Volunteering at Ngamba Chimpanzee Sanctuary
by Ericka Hamburg
We are supine on the leafy forest floor. I stroke Billi’s head and fondle her ears; she runs her leathery black fingers through my hair, and into my pockets. Her silky fur smells clean and earthy; her amber eyes meet mine. But I’m out of peanuts, and lose her interest. Besides, she’s got trees to climb.
I’ve come to Uganda to be with chimpanzees, both in the wild, and here, as a sanctuary volunteer on Ngamba Island.
With human population growing and wildlife habitat shrinking, chimps are in trouble. This hundred-acre island on Lake Victoria is a refuge for just under fifty of them, confiscated from smugglers, hunters, miserable confinement.
In 1998, an eco-consortium purchased Ngamba from its resident fishing community, and over time, installed solar power, water storage tanks, compost toilets, a vet clinic, accomodation for staff and visitors. Night cages serve as a chimp dorm and holding facility. Thatched open-air dining and welcome pavillions serve guests. My home is one of several raised safari-chic tents at lake’s edge.
An electrified fence separates this human enclave from forest, where rescued chimps roam, forage, and forge a new social order. Several times daily they return to a clearing for treats to supplement their diet. This is when visitors witness behaviors, and perhaps choose favorites among the troop.
Early morning, when the chimps have left for the forest, is cage-cleaning time. A white carpet of egrets stabs at the shallows by my tent. I dress hurredly and galumph uphill through a gauntlet of slithering Nile monitor lizards, some as much as five feet in length, and fortunately, rather shy.
Clad in green worksuits and rubber boots, we push across the soiled cages with poop brooms, gathering used hay, hosing and disinfecting the floors. The heat makes me think I’m working hard.
The boat from Entebbe brings provisions, day visitors and school groups. All pass through the welcome pavillion for Chimpanzee 101; a summary of crises facing primates, and Ngamba’s history. Then its on to witnessing feedings, birdwatching and exploring. Tourists headed for the lush parks of Bwindi or Mgahinda for gorilla tracking often include Ngamba in their itinerary.
After cage-cleaning, staffworker Joseph teaches us KP, and volunteers Vickie, Scott and I begin Deep Chopping Mode. Mounds of fruits and vegetables; carrots, cabbage, and more, spill from the shelves. Pineapple and jackfruit juice drips down our aprons. With military precision, we chop and layer chunks into pails, then haul them upstairs to the viewing platform. On the grassy clearing below, the chimps have come in from the forest, and, arms raised like expert outfielders, position themselves to intercept the mango missiles, pineapple projectiles, carrot rockets, and cabbage bombs hurled their way.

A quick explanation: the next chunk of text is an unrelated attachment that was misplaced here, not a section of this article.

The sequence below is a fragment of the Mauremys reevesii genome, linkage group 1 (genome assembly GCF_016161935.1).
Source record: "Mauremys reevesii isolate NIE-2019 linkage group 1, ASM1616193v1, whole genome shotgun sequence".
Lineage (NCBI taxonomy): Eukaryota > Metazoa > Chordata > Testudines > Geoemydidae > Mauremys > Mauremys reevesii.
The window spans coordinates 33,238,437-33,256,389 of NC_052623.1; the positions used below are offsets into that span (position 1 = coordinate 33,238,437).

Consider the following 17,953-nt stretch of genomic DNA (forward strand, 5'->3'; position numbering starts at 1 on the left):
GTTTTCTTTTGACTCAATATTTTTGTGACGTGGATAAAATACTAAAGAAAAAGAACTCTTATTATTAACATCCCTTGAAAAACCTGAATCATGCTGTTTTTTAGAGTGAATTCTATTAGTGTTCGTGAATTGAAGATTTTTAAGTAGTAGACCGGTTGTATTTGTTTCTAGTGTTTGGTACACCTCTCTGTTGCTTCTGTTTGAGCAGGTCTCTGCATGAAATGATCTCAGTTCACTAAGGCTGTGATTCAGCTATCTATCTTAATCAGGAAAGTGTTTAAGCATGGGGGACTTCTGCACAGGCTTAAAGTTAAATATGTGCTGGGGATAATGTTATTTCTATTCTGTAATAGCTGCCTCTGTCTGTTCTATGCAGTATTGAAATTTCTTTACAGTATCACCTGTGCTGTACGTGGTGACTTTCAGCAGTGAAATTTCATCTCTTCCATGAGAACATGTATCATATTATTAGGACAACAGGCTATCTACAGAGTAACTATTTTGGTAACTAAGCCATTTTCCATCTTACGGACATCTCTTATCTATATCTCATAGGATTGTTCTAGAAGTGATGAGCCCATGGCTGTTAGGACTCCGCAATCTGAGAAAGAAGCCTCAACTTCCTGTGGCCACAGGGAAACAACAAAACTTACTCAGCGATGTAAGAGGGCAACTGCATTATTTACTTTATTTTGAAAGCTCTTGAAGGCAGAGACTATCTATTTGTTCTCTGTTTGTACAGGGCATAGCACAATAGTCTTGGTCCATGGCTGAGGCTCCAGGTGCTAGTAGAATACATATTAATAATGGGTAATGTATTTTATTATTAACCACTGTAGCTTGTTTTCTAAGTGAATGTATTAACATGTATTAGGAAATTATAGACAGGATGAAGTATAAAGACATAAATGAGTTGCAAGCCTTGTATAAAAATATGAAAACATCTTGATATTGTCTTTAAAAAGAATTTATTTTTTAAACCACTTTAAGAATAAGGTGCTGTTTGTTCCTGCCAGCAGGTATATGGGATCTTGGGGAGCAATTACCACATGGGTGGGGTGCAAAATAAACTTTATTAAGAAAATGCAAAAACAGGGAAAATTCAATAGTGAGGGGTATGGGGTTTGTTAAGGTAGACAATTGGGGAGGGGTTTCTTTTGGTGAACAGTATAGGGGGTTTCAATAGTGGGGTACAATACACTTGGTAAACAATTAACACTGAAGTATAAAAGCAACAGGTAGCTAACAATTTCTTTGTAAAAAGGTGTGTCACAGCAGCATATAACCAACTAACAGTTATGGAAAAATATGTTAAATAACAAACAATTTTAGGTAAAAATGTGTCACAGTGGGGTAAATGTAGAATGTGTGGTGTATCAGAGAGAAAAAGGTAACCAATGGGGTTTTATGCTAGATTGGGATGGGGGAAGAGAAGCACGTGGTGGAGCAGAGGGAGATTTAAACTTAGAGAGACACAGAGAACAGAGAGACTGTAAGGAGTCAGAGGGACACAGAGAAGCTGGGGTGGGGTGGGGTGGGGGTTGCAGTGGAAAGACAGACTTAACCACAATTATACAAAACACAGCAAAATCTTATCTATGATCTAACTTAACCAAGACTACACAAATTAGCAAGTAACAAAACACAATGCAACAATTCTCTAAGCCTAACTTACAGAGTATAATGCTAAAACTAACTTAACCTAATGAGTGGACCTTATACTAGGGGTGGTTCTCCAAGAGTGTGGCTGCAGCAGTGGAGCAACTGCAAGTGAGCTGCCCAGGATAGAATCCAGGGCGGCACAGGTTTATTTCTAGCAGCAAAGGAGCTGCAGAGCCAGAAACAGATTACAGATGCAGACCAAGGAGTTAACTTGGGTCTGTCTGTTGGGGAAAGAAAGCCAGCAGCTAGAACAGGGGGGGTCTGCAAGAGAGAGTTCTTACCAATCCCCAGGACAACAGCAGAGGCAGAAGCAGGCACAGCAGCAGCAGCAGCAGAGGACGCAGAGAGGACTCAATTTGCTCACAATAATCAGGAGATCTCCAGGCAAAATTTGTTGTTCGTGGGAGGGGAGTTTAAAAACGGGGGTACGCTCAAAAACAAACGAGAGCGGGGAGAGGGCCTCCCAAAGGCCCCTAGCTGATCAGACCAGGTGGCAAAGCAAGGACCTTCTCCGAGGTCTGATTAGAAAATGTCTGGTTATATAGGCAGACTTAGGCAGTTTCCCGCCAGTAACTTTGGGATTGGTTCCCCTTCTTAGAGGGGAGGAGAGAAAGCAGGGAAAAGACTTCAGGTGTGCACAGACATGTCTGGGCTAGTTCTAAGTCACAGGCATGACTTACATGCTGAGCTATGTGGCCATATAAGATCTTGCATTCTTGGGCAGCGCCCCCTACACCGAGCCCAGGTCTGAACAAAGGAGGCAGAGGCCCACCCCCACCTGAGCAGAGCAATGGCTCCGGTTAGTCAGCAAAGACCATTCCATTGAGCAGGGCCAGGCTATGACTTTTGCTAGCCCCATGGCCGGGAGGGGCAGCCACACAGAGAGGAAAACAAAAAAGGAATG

Piercing shrieks suddenly disrupt this fun game. Mika, fur bristling and canines bared, confronts Eddy, another huge male, and a chase ensues, round tree trunks and back.
“If there are two chimps, one is boss,” says Stany Nyandwi, senior caregiver. Stany knows these animals like no one else, having smuggled some of them across the border from Burundi during dangerous times. Now he enjoys the “safe” physical access and affection that eludes the casual visitor.
Then I spot my pal Billi, scooping lake water with a jerrycan found along the shoreline. Billi’s story, and those of all the chimps, is readable on plaques posted along the walkway. She’s come a long way since arriving, diseased and malnourished, in 2001.
Before dusk, most of the chimps amble in from the forest to their holding pens, for porridge, more treats, and an armful of fresh straw to arrange in their sleep hammocks.
Sanctuary staff, guests, and the occasional visiting scientist mix it up at dinner, exchanging primate gossip and tales of adventure. Holding wine glasses aloft, we traipse out into the darkness, in time for a swirling onslaught of bats on an insect safari.
Before returning to my tent, I stop by the small office and library. A photo of Jane Goodall, whom I met at the onset of her research, hangs above the shelves of donated books, computers, notices and schedules. Now 82, Dr. Jane is the reason I’m here, why each of Ngamba’s chimps is named rather than numbered, and why sanctuaries exist for these amazing animals.
Finally tucked under my blanket, I try some reading.
Lilting music from Myende, where villagers from Ngamba have relocated, drifts across the waves. A mysterious creature scampers back and forth across my canvas roof. And abruptly, there’s a fracas; earsplitting shrieks, escalating in pitch and number, a howling back and forth. I rise from my pillow, straight-backed.
The chimps are having a skirmish, a row, about some secret we may never know.